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Org. Synth. 1925, 5, 39
DOI: 10.15227/orgsyn.005.0039
l-CYSTINE
Submitted by R. A. Gortner and W. F. Hoffman.
Checked by H. T. Clarke and E. E. Dreger.
1. Procedure
Human hair (Note 1) is freed from foreign matter (Note 2), washed well with a lukewarm solution of soap (Note 3), then twice with cold distilled water, and dried. This washing removes the natural oils from the hair (Note 4). Two kilos of the dry, washed hair is pushed into a 12-l. round-bottomed Pyrex flask, and 4 l. of 20 per cent hydrochloric acid (Note 5) is added. An air-cooled reflux condenser, consisting of a wide glass tube, is attached to the flask. The hair is hydrolyzed by heating on the steam bath (Note 6) until the biuret reaction is entirely negative; this requires one hundred twenty to one hundred forty-four hours.
The mixture is filtered hot, and the insoluble residue is washed with distilled water. The total filtrate is now partially neutralized with 300 cc. of 40 per cent sodium hydroxide solution, while the mixture is well stirred and cooled, and then a saturated solution of 3750 g. of crystallized sodium acetate is added. The Congo red test for mineral acid should then be entirely negative. Care must be taken not to make the solution alkaline with sodium hydroxide (Note 7). After standing for three days at room temperature, the precipitated cystine is filtered on a suction funnel. This crude material, containing, in addition to the cystine, some "humin" pigments and tyrosine, is dissolved in 3 l. of 3 per cent hydrochloric acid. The solution is filtered and completely decolorized by two to five treatments with 20–25 g. portions of decolorizing carbon (Norite) which has been completely freed from calcium phosphate by boiling with dilute hydrochloric acid and washing with cold water. The filtrate after decolorizing should be water-clear, or at the most only slightly yellow. If it shows more color, the treatment with decolorizing carbon should be carried out again. The solution should finally be filtered once by gravity to remove traces of a solid impurity which is apt to pass through the suction funnel.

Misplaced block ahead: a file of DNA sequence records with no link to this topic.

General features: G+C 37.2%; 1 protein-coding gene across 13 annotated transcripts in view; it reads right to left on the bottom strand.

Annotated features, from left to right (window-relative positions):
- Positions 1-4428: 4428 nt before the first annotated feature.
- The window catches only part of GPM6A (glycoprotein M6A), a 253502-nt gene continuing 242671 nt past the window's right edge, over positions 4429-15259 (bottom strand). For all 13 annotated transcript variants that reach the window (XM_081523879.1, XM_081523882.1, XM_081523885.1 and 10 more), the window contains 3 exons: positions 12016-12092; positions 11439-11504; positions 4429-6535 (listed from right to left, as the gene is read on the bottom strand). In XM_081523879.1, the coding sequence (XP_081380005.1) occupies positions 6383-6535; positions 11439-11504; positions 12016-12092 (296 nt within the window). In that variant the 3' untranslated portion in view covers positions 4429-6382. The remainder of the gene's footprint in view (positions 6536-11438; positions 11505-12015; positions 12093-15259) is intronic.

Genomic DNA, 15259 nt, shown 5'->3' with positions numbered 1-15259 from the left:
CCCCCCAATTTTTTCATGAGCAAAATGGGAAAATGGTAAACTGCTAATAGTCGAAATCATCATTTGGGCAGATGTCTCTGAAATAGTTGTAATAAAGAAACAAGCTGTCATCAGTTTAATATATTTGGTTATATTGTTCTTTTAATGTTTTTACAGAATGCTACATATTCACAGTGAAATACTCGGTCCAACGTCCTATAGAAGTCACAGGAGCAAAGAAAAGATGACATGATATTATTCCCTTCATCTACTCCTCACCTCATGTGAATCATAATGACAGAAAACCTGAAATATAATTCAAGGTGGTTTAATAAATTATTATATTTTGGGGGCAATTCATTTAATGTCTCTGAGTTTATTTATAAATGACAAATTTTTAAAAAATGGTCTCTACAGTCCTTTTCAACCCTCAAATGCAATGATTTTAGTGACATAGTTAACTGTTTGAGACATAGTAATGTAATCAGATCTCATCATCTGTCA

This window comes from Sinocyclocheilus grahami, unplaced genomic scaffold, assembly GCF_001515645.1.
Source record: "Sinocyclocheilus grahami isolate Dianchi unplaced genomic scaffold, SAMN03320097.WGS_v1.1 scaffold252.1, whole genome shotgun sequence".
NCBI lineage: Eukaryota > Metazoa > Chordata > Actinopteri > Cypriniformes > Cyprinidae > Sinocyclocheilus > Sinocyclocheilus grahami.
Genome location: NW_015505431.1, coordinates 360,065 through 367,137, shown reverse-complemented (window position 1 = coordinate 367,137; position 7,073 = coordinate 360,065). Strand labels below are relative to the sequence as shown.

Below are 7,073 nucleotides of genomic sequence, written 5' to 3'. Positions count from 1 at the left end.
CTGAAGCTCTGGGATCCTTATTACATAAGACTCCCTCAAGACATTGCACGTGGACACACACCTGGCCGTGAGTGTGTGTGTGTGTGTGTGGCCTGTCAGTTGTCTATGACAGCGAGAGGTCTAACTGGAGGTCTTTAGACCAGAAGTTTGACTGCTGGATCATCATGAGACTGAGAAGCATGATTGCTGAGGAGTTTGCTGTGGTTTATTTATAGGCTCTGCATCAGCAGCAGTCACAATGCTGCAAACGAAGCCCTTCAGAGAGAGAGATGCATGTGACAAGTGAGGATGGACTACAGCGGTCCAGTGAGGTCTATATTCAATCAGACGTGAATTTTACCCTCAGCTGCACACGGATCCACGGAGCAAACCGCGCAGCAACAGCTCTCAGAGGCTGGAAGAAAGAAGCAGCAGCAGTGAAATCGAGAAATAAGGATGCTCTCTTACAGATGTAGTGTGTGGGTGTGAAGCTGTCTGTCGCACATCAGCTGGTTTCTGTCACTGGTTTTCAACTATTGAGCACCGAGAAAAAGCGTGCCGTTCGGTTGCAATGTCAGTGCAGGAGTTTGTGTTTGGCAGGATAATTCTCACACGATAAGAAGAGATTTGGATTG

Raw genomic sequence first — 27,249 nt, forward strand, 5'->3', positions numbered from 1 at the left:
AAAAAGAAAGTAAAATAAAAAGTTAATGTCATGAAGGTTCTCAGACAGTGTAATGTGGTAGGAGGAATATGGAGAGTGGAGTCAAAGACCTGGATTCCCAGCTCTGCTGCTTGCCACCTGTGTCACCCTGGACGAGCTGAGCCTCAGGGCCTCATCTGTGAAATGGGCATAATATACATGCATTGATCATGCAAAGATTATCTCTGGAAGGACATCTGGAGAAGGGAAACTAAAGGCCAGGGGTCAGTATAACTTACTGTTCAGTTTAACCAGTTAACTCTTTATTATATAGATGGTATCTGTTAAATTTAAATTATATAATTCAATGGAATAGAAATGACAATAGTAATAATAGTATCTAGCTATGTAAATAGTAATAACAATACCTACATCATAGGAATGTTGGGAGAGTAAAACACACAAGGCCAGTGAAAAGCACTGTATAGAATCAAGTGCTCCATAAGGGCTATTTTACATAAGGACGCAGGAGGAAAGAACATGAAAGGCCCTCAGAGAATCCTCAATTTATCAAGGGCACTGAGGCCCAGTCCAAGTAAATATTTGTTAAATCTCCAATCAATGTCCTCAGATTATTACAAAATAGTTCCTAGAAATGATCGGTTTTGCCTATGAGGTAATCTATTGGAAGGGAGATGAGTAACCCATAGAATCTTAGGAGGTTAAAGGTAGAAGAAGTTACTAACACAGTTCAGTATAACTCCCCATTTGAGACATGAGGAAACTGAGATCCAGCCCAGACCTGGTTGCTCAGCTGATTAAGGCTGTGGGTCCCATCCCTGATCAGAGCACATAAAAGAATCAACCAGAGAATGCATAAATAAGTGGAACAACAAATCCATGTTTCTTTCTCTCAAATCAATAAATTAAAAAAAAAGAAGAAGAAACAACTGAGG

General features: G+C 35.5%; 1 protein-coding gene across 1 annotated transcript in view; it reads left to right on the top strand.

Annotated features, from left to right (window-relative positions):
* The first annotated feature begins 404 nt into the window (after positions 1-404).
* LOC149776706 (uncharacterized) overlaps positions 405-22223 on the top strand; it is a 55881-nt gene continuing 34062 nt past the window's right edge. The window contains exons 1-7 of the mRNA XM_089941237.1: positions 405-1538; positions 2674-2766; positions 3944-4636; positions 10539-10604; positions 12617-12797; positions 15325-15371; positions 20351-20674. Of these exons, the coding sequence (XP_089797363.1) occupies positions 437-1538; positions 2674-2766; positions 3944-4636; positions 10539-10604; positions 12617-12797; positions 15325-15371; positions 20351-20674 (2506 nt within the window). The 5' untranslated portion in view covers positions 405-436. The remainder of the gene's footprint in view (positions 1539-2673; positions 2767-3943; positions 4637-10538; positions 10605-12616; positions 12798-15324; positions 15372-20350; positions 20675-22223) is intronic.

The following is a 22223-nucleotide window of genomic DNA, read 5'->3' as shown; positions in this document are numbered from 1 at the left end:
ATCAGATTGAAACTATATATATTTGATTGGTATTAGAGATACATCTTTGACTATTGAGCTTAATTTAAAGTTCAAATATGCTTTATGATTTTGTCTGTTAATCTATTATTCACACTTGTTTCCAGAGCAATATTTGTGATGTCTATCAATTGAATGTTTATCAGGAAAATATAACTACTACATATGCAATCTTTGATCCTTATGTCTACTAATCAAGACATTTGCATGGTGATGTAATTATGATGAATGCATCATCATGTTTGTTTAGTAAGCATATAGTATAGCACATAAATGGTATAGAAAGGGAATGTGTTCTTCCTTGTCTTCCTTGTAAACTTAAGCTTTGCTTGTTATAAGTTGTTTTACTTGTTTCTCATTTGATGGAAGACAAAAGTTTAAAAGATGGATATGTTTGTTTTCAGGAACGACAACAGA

The cystine is precipitated from the clear solution by adding a filtered saturated solution of 900–1000 g. of crystallized sodium acetate until the Congo red reaction is negative. After standing five to six hours (Note 8), the cystine is filtered and washed twice with 100–200 cc. portions of hot, distilled water to remove the last traces of tyrosine. By this method the typical colorless hexagonal plates of cystine are obtained. The yield is 100–106 g. (5.0–5.3 per cent of the weight of the starting material).
2. Notes
1. Crude sheep's wool may also be employed, but the yield is not so high (about 2.6 per cent).
2. Hair obtained from barber shops generally contains matches, paper, hair-pins, and cigarette butts, and similar impurities which should be sorted out by hand as completely as possible. The other principal contamination is sand which causes little trouble and need not be removed.